Working as an EMT may seem like a stereotypically masculine job for some. But, the truth is, women are a growing group in EMS. Their work makes the community stronger and more established.
It’s time for everyone to appreciate female EMTs and paramedics, and recognize their contributions to the medical service industry.
If you’re a woman who’s considering a career in EMS, we encourage you to apply. Raising the percentage of female EMTs will bring us closer to equality and closer to universal respect for women in EMS.
What Percentage of EMTs Are Women?
Currently, around 30% of all EMTs identify as female. This means that the majority of EMTs are male.
However, the percentage of women in the EMS is steadily on the rise. Approximately 35% of new recruits are women.
For paramedics, this percentage is a little lower, but still improving. In fact, 20% of paramedics in the US identify as female, and 23% of new paramedic recruits are women.
Are More Women Interested in EMS Than Before?
Fortunately, the answer is yes.
More and more women join the EMS workforce. And this rising popularity can inspire others to join as well.
Women in EMS Tackle Gender Stereotypes
How does the “weaker sex” fair in the emergency medical sector?
If you’re a woman and you’re wondering what it’s like to be an EMT, the first thing you need to know is that you can do everything a male EMT can do.
Women have just as much chance to possess the most important EMS qualities: diligence, empathy, physical fitness, and stable mental health. As long as you complete your training and apply your knowledge, you can save just as many lives as a man can.
The second thing you need to know is that you’re very much needed. Every female EMT closes the gap between genders and creates equality in the industry.
5 Famous Women in EMS You Should Know About
1. Jane Bryce
Jane Brice is the president of the National Association of EMS Physicians. She’s also a professor and researcher at the University of North Carolina specializing at the Department of Emergency Medicine.
Winning the 2011 Women Leaders in Medicine award highlighted Brice’s long and impressive career in EMS.
2. Charlene Cobb
Cobb is a member of the NAEMT Safety Course Committee. Her career in EMS focused on developing safety protocols for both practitioners and patients.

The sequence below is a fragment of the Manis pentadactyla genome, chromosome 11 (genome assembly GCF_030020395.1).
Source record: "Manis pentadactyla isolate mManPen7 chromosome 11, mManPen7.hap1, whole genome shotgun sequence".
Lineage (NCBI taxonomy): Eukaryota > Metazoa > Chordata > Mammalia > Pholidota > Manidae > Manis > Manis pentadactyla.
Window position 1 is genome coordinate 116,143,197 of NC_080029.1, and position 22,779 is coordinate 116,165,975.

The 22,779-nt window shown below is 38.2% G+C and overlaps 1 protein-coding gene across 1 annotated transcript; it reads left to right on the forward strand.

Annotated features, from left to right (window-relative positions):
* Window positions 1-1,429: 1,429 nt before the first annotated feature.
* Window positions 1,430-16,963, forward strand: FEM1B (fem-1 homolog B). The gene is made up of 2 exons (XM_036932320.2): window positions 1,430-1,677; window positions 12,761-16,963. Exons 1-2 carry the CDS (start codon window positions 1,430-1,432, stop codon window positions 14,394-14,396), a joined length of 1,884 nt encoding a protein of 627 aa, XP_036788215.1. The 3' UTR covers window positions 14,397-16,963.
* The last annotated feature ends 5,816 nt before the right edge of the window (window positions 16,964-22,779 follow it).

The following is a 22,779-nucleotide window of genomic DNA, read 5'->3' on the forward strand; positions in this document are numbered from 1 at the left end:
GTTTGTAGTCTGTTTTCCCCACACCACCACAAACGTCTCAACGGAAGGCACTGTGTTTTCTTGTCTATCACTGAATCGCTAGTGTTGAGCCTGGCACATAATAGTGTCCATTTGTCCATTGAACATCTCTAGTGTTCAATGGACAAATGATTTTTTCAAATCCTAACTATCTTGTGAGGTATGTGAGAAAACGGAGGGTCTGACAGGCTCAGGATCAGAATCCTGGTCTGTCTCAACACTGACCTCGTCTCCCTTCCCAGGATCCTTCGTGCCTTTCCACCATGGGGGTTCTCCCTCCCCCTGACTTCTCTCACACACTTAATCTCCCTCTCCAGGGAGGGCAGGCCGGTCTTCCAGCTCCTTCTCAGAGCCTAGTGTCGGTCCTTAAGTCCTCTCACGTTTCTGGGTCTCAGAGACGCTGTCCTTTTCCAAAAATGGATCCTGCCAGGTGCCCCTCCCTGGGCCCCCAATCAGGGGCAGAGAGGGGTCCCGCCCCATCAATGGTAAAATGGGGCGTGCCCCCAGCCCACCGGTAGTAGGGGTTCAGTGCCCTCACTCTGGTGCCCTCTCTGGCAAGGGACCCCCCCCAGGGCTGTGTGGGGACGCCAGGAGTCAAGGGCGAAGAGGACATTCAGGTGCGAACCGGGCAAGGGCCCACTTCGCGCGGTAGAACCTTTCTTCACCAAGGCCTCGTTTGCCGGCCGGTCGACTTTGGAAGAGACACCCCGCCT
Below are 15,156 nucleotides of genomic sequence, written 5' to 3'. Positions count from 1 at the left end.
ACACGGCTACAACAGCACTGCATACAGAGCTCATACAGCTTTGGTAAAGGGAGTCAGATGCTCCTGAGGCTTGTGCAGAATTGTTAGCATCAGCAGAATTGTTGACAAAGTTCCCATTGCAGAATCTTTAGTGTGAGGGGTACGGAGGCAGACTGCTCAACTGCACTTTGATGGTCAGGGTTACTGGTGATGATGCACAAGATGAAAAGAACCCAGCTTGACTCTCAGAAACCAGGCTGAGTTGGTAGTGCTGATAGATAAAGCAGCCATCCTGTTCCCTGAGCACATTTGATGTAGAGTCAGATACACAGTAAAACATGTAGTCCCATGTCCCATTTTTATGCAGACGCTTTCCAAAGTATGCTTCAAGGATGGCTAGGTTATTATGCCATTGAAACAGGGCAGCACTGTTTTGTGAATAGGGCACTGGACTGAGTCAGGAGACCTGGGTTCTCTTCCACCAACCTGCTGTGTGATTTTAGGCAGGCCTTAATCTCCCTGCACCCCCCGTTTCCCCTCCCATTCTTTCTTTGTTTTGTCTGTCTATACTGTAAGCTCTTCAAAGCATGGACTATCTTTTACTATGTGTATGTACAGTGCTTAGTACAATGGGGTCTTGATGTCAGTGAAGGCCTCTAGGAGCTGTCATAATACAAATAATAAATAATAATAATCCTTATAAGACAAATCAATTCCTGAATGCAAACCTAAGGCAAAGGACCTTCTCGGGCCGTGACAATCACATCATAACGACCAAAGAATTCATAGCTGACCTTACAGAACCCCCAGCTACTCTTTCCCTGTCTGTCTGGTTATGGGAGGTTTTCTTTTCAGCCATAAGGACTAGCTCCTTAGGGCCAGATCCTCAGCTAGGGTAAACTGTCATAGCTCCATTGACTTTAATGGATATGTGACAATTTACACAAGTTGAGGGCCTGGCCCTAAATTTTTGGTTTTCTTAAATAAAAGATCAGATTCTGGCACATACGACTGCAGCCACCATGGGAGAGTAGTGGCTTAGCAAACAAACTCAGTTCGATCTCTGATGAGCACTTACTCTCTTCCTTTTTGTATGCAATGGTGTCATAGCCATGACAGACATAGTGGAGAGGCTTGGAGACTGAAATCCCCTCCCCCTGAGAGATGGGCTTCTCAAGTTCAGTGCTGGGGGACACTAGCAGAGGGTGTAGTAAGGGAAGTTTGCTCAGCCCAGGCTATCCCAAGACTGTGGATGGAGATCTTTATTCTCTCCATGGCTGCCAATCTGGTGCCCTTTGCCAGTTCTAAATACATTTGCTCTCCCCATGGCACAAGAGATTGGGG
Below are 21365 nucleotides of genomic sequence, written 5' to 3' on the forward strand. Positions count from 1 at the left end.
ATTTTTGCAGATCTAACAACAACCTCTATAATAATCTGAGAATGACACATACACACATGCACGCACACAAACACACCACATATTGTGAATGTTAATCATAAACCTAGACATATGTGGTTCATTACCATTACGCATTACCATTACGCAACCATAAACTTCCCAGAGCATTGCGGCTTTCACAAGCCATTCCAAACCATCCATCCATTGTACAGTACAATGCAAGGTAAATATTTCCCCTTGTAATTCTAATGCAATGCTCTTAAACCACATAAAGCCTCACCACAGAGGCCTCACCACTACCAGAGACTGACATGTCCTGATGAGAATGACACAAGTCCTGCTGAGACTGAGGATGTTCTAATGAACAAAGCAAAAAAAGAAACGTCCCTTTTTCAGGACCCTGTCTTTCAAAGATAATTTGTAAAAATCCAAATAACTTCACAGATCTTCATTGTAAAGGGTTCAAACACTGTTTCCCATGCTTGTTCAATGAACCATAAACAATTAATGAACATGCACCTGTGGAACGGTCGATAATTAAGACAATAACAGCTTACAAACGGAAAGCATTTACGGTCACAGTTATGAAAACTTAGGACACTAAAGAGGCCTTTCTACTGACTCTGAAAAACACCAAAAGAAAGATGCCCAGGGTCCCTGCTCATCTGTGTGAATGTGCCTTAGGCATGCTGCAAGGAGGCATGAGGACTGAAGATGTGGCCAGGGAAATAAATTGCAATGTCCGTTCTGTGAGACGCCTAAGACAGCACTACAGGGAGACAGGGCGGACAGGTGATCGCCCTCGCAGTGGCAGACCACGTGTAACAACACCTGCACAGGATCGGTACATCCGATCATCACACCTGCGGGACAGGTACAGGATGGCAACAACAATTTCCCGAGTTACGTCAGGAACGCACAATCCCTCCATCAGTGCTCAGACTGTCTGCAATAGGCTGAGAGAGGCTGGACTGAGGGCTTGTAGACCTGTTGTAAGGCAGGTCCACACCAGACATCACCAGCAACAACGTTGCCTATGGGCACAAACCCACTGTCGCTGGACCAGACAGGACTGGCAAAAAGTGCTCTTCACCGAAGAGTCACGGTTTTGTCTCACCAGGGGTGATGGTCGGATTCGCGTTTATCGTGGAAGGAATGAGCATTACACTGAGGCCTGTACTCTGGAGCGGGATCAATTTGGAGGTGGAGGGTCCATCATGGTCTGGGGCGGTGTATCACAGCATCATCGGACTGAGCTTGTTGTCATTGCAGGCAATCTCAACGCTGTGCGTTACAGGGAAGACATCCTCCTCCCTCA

In 1998, she received the Paramedic of the Year Award from the State of Florida for her work on an EMS translation tool that communicates with patients who do not speak English.
3. Susan Bailey
The current president-elect of the National Association of Emergency Medical Technicians (NAEMT) will assume her presidency in 2022. Susan Bailey the Chair of the Commission on Accreditation of Prehospital Continuing Education (CAPCE) Board of Directors.
Her inspiring combination of EMS skill and leadership can benefit every woman hoping to join the industry.
4. Alisa Williams
Williams is the president of the National Association of State EMS Officials (NASEMSO). She’s the State EMS Director of the Mississippi Department of Health.
She’s an inspiration to all in medicine who aspire for leadership.
5. Maria Beermann-Foat
As a PhD, MBA, NRP, and battalion chief of operations at MED-ACT, her 2019 win of the Emerging Leader Award was well-deserved.
Beermann-Foat is also on the EMS1 magazine’s editorial advisory board.
Join EMS and Inspire Others
Women have already made plenty of impressive contributions to EMS. And the rising percentage of new female recruits gives hope for the future.
Yet, all female EMS professionals know that the fact that they’re women isn’t the reason for their achievements. It’s the dedication, skill, and empathy they use to treat patients.
If you possess these qualities, regardless of your gender, join EMS and become part of this lifesaving community.
You can become a certified EMT or paramedic through our Elite Ambulance course in Illinois and Indiana. After only 12 weeks of training, you can start saving lives and making a difference in your local community.
Start your career as an EMT with Elite Ambulance!
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